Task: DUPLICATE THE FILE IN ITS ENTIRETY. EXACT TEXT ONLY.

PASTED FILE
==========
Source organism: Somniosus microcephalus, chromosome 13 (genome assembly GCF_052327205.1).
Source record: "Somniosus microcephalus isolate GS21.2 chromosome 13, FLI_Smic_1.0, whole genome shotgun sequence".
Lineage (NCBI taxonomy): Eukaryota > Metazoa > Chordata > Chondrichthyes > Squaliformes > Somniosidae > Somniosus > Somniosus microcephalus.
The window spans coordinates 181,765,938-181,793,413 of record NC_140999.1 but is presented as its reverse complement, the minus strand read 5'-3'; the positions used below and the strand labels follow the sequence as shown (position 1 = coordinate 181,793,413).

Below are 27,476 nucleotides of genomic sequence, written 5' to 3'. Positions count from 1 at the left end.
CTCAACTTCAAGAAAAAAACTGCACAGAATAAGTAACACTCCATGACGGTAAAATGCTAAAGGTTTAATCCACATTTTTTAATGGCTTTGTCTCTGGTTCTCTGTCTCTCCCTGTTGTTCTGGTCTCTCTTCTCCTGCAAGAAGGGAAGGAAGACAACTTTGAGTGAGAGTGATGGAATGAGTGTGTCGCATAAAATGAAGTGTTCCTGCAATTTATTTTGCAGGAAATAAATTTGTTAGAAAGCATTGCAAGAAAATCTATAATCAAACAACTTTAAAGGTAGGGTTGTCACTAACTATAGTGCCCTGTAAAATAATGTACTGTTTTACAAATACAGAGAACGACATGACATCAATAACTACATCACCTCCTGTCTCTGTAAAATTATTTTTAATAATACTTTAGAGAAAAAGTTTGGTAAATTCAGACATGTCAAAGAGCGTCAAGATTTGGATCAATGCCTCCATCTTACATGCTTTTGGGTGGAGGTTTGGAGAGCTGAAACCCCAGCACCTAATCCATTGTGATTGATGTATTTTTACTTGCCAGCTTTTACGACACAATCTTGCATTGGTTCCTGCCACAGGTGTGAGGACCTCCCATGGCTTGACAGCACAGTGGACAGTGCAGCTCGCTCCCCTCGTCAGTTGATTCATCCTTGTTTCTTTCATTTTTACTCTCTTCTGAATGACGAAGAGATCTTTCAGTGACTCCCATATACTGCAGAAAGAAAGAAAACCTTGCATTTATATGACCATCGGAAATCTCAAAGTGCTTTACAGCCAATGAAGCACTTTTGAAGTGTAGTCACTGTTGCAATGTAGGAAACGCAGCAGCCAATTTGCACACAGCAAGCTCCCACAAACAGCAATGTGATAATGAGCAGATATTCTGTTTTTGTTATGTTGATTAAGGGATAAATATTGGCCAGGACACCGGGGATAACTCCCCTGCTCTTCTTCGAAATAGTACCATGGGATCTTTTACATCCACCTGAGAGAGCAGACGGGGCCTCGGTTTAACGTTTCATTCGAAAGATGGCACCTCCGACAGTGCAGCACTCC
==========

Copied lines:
Source organism: Somniosus microcephalus, chromosome 13 (genome assembly GCF_052327205.1).
Source record: "Somniosus microcephalus isolate GS21.2 chromosome 13, FLI_Smic_1.0, whole genome shotgun sequence".
Lineage (NCBI taxonomy): Eukaryota > Metazoa > Chordata > Chondrichthyes > Squaliformes > Somniosidae > Somniosus > Somniosus microcephalus.
The window spans coordinates 181,765,938-181,793,413 of record NC_140999.1 but is presented as its reverse complement, the minus strand read 5'-3'; the positions used below and the strand labels follow the sequence as shown (position 1 = coordinate 181,793,413).

Below are 27,476 nucleotides of genomic sequence, written 5' to 3'. Positions count from 1 at the left end.
CTCAACTTCAAGAAAAAAACTGCACAGAATAAGTAACACTCCATGACGGTAAAATGCTAAAGGTTTAATCCACATTTTTTAATGGCTTTGTCTCTGGTTCTCTGTCTCTCCCTGTTGTTCTGGTCTCTCTTCTCCTGCAAGAAGGGAAGGAAGACAACTTTGAGTGAGAGTGATGGAATGAGTGTGTCGCATAAAATGAAGTGTTCCTGCAATTTATTTTGCAGGAAATAAATTTGTTAGAAAGCATTGCAAGAAAATCTATAATCAAACAACTTTAAAGGTAGGGTTGTCACTAACTATAGTGCCCTGTAAAATAATGTACTGTTTTACAAATACAGAGAACGACATGACATCAATAACTACATCACCTCCTGTCTCTGTAAAATTATTTTTAATAATACTTTAGAGAAAAAGTTTGGTAAATTCAGACATGTCAAAGAGCGTCAAGATTTGGATCAATGCCTCCATCTTACATGCTTTTGGGTGGAGGTTTGGAGAGCTGAAACCCCAGCACCTAATCCATTGTGATTGATGTATTTTTACTTGCCAGCTTTTACGACACAATCTTGCATTGGTTCCTGCCACAGGTGTGAGGACCTCCCATGGCTTGACAGCACAGTGGACAGTGCAGCTCGCTCCCCTCGTCAGTTGATTCATCCTTGTTTCTTTCATTTTTACTCTCTTCTGAATGACGAAGAGATCTTTCAGTGACTCCCATATACTGCAGAAAGAAAGAAAACCTTGCATTTATATGACCATCGGAAATCTCAAAGTGCTTTACAGCCAATGAAGCACTTTTGAAGTGTAGTCACTGTTGCAATGTAGGAAACGCAGCAGCCAATTTGCACACAGCAAGCTCCCACAAACAGCAATGTGATAATGAGCAGATATTCTGTTTTTGTTATGTTGATTAAGGGATAAATATTGGCCAGGACACCGGGGATAACTCCCCTGCTCTTCTTCGAAATAGTACCATGGGATCTTTTACATCCACCTGAGAGAGCAGACGGGGCCTCGGTTTAACGTTTCATTCGAAAGATGGCACCTCCGACAGTGCAGCACTCC